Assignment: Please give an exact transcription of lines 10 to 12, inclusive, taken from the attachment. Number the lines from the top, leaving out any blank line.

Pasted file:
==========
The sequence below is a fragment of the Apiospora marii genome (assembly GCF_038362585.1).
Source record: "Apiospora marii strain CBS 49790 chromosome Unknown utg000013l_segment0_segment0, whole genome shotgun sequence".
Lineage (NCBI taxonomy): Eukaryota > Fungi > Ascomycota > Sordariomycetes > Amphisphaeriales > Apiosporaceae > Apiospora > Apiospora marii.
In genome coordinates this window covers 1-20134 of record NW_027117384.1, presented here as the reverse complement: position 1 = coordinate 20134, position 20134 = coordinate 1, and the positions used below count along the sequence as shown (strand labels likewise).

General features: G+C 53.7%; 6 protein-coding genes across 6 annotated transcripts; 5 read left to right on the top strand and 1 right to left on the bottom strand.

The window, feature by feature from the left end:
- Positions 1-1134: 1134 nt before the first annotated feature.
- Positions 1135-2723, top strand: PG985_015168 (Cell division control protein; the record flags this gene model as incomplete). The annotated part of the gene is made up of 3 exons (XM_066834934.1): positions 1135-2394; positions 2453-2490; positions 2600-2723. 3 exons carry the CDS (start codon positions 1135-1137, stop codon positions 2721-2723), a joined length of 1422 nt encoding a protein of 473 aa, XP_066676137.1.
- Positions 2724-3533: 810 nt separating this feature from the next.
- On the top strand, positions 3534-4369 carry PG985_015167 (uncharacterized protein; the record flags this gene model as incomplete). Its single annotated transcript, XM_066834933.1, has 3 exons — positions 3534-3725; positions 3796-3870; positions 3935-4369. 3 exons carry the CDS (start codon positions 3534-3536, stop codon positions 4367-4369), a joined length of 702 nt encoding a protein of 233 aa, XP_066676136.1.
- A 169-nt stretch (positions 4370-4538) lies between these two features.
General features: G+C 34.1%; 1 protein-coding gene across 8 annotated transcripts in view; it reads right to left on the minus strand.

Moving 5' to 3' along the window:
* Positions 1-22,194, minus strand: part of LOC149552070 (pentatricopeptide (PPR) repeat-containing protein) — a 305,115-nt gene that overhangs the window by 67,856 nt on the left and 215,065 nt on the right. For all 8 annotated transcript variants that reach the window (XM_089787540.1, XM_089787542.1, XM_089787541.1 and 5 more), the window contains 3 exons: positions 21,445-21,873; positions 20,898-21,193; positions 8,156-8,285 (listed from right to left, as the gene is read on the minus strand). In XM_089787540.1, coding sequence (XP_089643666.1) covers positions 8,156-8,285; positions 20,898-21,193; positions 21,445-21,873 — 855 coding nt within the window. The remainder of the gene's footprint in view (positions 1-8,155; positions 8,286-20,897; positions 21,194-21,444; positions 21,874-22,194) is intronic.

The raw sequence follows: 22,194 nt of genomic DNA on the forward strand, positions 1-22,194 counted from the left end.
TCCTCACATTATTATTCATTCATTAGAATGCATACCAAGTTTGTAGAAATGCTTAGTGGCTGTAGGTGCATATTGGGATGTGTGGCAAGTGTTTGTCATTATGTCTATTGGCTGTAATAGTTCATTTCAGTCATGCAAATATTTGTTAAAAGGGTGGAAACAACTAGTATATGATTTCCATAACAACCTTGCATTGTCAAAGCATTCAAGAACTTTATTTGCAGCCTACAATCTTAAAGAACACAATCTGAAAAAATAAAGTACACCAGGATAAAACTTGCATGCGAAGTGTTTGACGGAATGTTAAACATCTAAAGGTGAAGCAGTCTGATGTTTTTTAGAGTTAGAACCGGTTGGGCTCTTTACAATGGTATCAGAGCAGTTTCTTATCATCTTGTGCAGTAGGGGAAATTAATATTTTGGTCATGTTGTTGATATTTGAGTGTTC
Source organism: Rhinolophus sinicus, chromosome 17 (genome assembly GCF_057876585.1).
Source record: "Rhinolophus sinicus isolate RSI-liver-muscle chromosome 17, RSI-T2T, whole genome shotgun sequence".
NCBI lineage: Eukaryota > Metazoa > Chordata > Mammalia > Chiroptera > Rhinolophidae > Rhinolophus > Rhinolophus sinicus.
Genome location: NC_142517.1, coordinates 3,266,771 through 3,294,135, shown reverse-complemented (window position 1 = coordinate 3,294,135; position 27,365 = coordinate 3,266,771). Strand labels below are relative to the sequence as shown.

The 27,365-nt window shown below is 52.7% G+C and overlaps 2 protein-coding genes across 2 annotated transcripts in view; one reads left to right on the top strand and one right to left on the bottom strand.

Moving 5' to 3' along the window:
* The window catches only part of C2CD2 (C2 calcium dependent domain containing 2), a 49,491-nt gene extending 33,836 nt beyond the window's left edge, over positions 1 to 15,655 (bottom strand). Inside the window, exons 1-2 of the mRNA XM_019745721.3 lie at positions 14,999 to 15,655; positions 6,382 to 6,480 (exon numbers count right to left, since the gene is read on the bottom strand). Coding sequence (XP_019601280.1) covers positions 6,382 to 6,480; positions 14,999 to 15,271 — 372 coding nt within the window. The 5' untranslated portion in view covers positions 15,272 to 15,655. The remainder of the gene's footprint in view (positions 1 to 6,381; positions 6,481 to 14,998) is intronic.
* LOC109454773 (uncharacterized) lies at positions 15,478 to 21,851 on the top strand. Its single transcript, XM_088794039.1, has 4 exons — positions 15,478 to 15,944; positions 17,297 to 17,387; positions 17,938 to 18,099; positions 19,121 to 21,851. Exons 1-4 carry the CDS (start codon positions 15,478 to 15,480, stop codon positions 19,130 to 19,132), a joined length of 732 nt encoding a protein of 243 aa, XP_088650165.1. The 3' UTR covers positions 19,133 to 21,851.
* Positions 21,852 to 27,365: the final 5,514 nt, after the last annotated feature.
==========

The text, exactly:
- On the top strand, positions 3534-4369 carry PG985_015167 (uncharacterized protein; the record flags this gene model as incomplete). Its single annotated transcript, XM_066834933.1, has 3 exons — positions 3534-3725; positions 3796-3870; positions 3935-4369. 3 exons carry the CDS (start codon positions 3534-3536, stop codon positions 4367-4369), a joined length of 702 nt encoding a protein of 233 aa, XP_066676136.1.
- A 169-nt stretch (positions 4370-4538) lies between these two features.
General features: G+C 34.1%; 1 protein-coding gene across 8 annotated transcripts in view; it reads right to left on the minus strand.